time past is not believed to have any bearing upon time present or future, out in the golden land where every day the world is born anew
What does it mean to have been born; to have grown up and lived
I have already lost touch with a couple of people I used to be
in a the golden state; a place of eternal sun
it would be of some interest for me to know again what it feels like
where all things are born anew out of a past that doesn’t exist
I had mislaid it
I am in the southern part of the heart of California, where members of my family has been since the late 1800s. Of my close relatives I am the only expat although a great uncle lived and died in Paris, France.
What is that noise?
This perhaps has not much directly to do with the quail.
The wind under the door
However, I bring it up for a couple of reasons:
Nothing, again, nothing
1. To get here, I drove south from Seattle.
There are California quail in Washington state, even a few in Seattle, and Oregon as well. I heard cow-calling and rally cries when the dog and I were at a rest stop that abutted the Rogue River.
We took the I-5 the whole way–it’s actually relatively scenic until one reaches the Central Valley. Then everything is brown and flat. This is where a sizable chunk of my family established itself. Or rather, not so much established…things didn’t go that well. More precisely, they lived here and eked out a living on the edge during the depression.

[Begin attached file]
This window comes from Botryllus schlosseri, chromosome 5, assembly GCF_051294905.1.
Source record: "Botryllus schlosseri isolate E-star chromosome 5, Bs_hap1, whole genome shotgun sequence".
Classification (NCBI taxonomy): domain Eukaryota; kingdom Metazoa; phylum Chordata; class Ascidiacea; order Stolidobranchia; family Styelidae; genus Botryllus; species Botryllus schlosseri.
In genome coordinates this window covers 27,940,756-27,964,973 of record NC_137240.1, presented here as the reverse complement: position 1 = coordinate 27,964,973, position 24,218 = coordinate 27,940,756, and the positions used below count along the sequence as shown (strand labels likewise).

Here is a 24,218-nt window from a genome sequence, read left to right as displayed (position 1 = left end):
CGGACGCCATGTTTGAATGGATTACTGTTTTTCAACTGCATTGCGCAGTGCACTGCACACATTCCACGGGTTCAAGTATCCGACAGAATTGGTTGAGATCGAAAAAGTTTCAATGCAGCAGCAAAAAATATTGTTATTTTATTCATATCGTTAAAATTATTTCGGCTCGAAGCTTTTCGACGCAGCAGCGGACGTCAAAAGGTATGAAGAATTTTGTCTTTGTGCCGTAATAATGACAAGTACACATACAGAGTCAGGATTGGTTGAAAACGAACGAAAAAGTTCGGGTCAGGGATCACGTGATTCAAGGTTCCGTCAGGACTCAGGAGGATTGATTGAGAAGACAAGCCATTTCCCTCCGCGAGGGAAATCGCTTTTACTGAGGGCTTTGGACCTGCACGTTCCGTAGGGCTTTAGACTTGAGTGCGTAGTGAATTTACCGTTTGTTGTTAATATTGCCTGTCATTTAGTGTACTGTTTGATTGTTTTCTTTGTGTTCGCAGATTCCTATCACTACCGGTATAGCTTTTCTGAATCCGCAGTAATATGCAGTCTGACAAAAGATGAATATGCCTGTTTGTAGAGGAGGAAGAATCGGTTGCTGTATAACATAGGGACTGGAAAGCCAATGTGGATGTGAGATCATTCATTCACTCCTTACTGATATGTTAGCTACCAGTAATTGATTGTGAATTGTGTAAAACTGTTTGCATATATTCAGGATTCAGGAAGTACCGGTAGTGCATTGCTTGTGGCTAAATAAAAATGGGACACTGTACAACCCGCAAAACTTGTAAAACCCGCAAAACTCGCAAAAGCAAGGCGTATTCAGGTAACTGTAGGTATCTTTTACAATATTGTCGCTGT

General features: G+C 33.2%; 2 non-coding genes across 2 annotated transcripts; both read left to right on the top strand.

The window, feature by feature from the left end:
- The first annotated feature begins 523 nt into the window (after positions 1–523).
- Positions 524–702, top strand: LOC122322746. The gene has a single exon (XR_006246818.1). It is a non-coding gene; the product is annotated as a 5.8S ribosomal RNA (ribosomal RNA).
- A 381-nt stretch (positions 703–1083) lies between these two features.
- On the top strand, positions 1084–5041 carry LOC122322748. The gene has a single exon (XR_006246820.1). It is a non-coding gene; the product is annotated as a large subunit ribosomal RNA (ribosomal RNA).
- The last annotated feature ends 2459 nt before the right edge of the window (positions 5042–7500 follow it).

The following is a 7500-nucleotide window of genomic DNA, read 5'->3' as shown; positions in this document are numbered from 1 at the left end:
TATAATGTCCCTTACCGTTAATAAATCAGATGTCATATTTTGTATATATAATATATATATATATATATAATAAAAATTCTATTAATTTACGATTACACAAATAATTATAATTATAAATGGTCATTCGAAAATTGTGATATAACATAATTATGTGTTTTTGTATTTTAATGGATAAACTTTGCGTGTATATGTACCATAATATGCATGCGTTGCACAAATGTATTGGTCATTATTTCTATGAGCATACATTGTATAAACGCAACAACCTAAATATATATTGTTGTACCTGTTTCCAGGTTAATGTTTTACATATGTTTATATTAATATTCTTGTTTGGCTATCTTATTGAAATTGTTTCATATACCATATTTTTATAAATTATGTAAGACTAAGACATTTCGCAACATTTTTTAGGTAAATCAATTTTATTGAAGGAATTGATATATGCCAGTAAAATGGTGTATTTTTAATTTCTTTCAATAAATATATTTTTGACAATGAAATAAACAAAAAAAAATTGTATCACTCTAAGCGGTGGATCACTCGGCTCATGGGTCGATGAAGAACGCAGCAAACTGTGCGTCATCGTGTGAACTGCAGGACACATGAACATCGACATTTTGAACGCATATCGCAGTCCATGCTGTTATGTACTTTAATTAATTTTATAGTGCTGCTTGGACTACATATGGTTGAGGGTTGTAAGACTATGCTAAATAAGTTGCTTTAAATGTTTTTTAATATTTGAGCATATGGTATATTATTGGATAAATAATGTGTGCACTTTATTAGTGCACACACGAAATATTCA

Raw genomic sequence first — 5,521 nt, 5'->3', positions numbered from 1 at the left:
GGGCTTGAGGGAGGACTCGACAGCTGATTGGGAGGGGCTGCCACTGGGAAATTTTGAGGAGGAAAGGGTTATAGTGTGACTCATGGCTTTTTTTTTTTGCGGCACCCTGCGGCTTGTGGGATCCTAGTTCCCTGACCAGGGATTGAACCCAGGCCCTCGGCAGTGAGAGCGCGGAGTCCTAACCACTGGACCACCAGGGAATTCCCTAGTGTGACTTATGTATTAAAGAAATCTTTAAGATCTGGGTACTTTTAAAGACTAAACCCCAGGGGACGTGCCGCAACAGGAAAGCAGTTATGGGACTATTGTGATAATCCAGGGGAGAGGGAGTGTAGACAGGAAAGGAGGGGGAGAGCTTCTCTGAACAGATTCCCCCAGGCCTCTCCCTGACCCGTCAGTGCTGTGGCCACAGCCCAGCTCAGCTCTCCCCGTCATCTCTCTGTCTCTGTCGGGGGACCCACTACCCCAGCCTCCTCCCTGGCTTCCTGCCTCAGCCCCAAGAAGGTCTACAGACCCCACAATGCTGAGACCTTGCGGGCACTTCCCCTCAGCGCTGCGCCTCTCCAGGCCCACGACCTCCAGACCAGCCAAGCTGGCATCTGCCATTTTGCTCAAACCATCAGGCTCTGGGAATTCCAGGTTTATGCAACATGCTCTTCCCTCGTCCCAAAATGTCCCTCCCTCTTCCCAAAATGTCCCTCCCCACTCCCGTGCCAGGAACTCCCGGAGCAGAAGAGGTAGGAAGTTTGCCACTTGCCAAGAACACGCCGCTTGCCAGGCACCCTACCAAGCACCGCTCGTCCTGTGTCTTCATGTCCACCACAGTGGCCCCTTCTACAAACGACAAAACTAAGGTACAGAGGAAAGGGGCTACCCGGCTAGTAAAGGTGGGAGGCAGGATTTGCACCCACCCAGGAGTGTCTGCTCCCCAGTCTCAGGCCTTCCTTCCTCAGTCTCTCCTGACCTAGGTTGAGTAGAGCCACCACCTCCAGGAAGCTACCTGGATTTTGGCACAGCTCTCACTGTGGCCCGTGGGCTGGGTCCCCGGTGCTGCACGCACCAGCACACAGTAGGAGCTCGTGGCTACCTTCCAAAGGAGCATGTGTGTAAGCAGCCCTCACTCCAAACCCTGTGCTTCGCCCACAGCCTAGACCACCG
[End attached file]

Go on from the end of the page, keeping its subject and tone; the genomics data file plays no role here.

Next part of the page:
This is a stop on the way in the central valley that is peculiarly tree-filled
Here is an image of Stockton, as we shot by. I visited here many times as a kid. Once, we spilled milk in the van and the trip was accompanied by the unpleasant smell of sour milk.
It is, therefore, this trip south to be with “my” population of quail that is the first reason I bring up the issue of my “Californianess”
You know nothing? Do you see nothing? Do you remember
2. I’ve driven here to work with this population rather than focus on birds further north because this is the group of birds, or the descendants thereof, for which I have a substantial amount of background information. To be able to follow up here and gather information about how these birds have changed in terms of population structure and ecology is an opportunity I would like to be able to exploit. Also, I have family support down here which makes the field work significantly easier–it means the kids can be here, and the dog, and they do not have to be out with the quail every time I am out there.
I have mentioned before that I find myself in a precarious place with my research among other things.
The precariousness of a variety of aspects of my life, however, means that, to return to the space where I spent more than 1/2 of the years of my life, brings these aspects into stark relief with that past. With my expectations, with my failures and with what I am now trying to cobble together.
I was supposed to have a script and had mislaid it
There is a strange sheen on everything but I am scratching it off. The quail do not have the sheen, nor does the lesser roadrunner. The red-tailed hawks do not either–one screamed and flew, catching an updraft, arcing, dipping and screaming again, as I stood on the edge of the cliff where I’d wandered looking for quail tracks. There was a dark shape the other night, the dog saw it–I thought it was a coyote but part of me was confused by the absence of a tail and the fact that the animal was smaller than a coyote.
It was, of course, a bobcat.
All we own is stolen
from each other
Quotes are by Joan Didion, Lee Ann Brown, Inger Christenson, T. S. Eliot